Theme of the Week: Titus
Bible Verse: You, however, must teach what is appropriate to sound doctrine. Titus 2:1
Scripture Reading: Titus 2:1-15
Sound doctrine. The concept is easy enough to understand. Things that are correct and good. “Sound” is an adjective that gets used in a variety of ways. It’s used to talk about the stability or firmness of a building, or at least the frame: “The outside is rickety, but the frame is sound.” We use sound to talk about the basic premise of an argument: “I’m convinced the idea is sound.” It’s even used as a nautical term for determining the depth of water under a ship in order to assess for safe passage. In these examples, soundness describes the overall health or strength of something. In fact, that is what the Greek word means. Hugiainó (hoog-ee-ah’-ee-no), means “to be well, healthy.” It is the basis for the English word hygiene.
This relationship helps us understand what Paul is referring to when he tells Titus to “teach what is appropriate to sound doctrine. Titus is to teach what is healthy. What is healthy is what leads to growth. The good things that bring us to maturity.
Food is a good metaphor for this. Of course, you can eat a wide variety of things, of varying levels of nutritional value. Will you grow if you eat too much of the lower quality nutrition? Of course. But it may not be in the ways you really want to grow. And the side effects may be disastrous: high blood pressure and cholesterol, excessive weight, poor pulmonary and cardiovascular health, lack of energy and strength, stress on joints, tiredness, and reduced mental acuity. As the old saying goes, “Garbage in, garbage out.”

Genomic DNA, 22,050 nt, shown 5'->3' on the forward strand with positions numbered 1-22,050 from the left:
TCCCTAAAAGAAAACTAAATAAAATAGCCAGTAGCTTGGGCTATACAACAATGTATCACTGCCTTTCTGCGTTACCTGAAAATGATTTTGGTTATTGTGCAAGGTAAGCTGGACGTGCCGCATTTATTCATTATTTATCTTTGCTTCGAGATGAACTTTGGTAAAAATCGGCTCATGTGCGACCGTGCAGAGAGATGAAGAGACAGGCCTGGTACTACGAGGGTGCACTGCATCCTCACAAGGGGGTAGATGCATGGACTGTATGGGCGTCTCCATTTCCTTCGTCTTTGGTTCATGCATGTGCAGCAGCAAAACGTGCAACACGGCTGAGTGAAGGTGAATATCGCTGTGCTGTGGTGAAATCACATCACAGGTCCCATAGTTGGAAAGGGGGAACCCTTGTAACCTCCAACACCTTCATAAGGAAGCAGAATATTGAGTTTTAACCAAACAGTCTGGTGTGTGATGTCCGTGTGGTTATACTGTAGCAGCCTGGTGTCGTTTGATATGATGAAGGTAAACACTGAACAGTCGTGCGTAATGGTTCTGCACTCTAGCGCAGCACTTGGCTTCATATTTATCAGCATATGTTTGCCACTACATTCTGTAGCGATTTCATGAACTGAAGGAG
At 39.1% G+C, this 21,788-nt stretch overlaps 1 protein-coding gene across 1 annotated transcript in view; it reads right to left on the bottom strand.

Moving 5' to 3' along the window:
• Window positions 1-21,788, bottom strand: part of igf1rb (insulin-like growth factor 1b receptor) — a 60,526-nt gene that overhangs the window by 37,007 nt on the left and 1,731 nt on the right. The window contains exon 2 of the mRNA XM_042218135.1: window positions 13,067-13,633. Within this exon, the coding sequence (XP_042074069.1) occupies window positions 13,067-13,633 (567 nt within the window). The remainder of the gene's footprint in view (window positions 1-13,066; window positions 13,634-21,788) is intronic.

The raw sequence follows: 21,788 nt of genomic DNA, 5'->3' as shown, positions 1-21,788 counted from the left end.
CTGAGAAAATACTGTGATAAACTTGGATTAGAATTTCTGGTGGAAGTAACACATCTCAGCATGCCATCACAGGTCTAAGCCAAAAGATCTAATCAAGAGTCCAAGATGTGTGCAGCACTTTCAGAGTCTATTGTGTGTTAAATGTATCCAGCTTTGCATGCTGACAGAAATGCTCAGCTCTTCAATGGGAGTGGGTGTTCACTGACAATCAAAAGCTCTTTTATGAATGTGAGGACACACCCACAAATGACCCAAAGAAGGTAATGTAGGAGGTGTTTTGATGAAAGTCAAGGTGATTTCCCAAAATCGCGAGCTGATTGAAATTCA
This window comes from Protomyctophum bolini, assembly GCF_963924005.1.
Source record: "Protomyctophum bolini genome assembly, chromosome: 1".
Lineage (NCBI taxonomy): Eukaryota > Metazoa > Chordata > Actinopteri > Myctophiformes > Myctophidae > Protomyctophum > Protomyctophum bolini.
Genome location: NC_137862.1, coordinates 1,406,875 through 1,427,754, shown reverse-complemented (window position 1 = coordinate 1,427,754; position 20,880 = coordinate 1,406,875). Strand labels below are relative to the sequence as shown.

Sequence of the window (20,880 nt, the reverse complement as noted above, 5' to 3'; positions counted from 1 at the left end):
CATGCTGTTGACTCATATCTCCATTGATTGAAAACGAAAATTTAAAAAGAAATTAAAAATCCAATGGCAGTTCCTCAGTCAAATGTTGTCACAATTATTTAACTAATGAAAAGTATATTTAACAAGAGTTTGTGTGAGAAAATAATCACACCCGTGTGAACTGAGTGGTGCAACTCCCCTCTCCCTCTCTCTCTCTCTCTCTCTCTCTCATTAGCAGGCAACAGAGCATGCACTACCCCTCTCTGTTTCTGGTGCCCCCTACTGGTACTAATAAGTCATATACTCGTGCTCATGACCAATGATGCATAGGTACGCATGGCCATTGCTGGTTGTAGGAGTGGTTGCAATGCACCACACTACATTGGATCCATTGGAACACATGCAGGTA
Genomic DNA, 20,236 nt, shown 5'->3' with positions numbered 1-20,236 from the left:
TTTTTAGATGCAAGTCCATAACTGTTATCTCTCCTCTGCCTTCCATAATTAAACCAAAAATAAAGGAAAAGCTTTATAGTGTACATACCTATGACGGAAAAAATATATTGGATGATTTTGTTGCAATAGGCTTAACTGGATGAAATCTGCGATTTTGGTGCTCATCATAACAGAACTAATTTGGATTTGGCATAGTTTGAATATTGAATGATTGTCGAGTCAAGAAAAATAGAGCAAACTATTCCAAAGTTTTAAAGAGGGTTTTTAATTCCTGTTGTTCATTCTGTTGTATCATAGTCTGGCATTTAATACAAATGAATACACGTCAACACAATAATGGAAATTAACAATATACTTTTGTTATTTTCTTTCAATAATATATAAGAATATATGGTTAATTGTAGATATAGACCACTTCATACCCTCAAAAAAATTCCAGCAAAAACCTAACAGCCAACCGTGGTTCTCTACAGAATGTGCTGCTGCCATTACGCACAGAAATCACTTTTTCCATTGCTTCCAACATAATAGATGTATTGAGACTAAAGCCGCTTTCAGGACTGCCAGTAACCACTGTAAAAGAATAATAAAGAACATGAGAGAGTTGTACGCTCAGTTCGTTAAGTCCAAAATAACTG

Healthy food, on the other hand, does the exact opposite. It helps to regulate and even lower blood pressure and cholesterol, helps maintain a healthy weight and vitality. Promotes good brain functioning and energy levels. To reverse the old saying, “Good stuff in, good stuff out.”
But, and this is something we’ll cover tomorrow, the content of the sound doctrine to be taught isn’t what we would expect. We expect Paul to say, “Teach good theology. Help them believe the right things. And, while that is probably implied, the explicit things that Paul tells Titus to teach the Jesus-followers on Crete are all actions.
The sound doctrine that we are to learn is related to our behavior as Christians. You may know what you believe. Is what you do connected to being healthy?
Prayer: Jesus, as important as it is to know what to believe about you, we know that it is equally important to live lives that reflect you to the world around us. Help me to see where you are working in me and in the world and to live a life that is healthy, a life that reflects your kingdom and invites others into that life.
Reflection: When you think of living sound doctrine, or unsound doctrine, what practices and habits come to mind? What might you need to do more of and what might you need to consider leaving behind?
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